Adam Curtis:
And it’s interesting, as you say that, because as we’re reading the Gospels, seeing what Jesus has done for us, then actually we start to, by the power of his spirit, start to become the men and women he is calling us to be. His. His death and sacrifice has made us. One of these images, which Scripture gives us is that 1 Corinthians 6 where it talks about how we now become temples and we’re filled with the Holy Spirit, and actually thus we run away from sexual immorality and all these other things, and we run towards the Lord and we just worship the Lord with everything that we are, because this is now who we are. Yeah, we’re united with Jesus. This is our primary identity. Everything about us has now been transformed. So I think. Yes. Amen. That is a heart, isn’t it? If we’re going to Jesus.

Mike Brooks:
One of the things that I think has been a real motivator for me, practically, yeah. Is seeing the cost of other people in other situations. We live in a place where it is convenient to be a Christian part time and it seems like a viable option, right? It seems like the world says, Yeah, you can be a Christian as long as you do that on your own to yourself, you keep it to your Sundays. You don’t talk about it with me. I don’t want to really hear about that. You do what you want to do. I do what I want to do. Yeah, you can seek. After the wealth that I’m looking for, you can seek after the promotion that I’m looking for, or the school catchment area that I’m looking for. And, you know, Jesus can still be a part of that. And promotions are good and catchment areas are good, right? And we’re not saying that they shouldn’t be a part of our thinking process, but where does God rank in that decision making process? And yet when you look abroad and you see brothers and sisters that are willing to give up their lives for this gospel, it is a real motivator to understand just the seriousness of this faith and how it should be affecting everything that we do.

Mike Brooks:
We see brothers and sisters that are struggling but like love the Lord, they know that they could have a much easier life of comfort if they gave up the faith. Right. And yet they don’t. Well, I find that just kind of looking at them and going, goodness me, like, how have you or people just generally who are suffering or going through suffering and are finding it life just hard and yet still getting on their knees and praying and showing kind of commitments to the Lord? It’s just a wonderful encouragement for me to say this isn’t a part time thing. It doesn’t work. When I try and do Jesus part time. He needs to be ultimate and actually look how much these guys are able to show and express joy in situations you just wouldn’t understand if you didn’t have Jesus. So it must be worth pursuing with my whole heart.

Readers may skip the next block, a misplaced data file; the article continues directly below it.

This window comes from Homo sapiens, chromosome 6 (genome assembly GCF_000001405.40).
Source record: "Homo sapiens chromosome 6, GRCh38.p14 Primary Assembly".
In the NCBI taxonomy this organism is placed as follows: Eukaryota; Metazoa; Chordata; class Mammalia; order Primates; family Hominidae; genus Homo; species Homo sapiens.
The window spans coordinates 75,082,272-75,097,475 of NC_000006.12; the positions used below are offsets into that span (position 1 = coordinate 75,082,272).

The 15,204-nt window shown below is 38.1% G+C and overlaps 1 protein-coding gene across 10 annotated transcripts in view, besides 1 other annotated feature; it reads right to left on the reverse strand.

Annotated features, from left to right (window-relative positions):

Adam Curtis:
He needs to be ultimate because he is ultimate. Yeah, he is the Lord. He’s the king of kings. He’s the one who made us and knows us. He loves us and gave his very life to save us. Like if we’re not making him ultimate, we’re denying reality. Denying exactly how the world is and how it was ordered to be. And actually, that is the most dangerous thing in the world to deny reality.

Cat Brooks:
Other gods, these other idols that people worship, these pretend gods are cruel, they’re not good. So you can’t worship them and ultimately be satisfied. And people might seem really happy and they might seem satisfied even then. Ultimately, they will face Jesus on judgement day one day, and that God is not going to help them. The money is not going to help them. Their education or the education of their children isn’t going to help them. Their good looks, their friendships, whatever it is that they’ve been living for, won’t satisfy them. And I think the more you worship God, the more you delight in him. It kind of Grows.

Mike Brooks:
Like an upward cycle.

Cat Brooks:
Because God is faithful and he does satisfy us. Like Jesus says, whoever drinks the water I give them will never thirst. I’ll look at what he actually said. Jesus says whoever drinks the water I give them will never thirst. So we we find satisfaction in God. We don’t actually find it in the other things that we try to worship. I feel like the longer you live as a Christian, the more you see that God is the only good God. The Bible says that other gods are useless, but they’re often cruel as well because you just keep having to work and work and work and you never get the reward that Idol has promised you.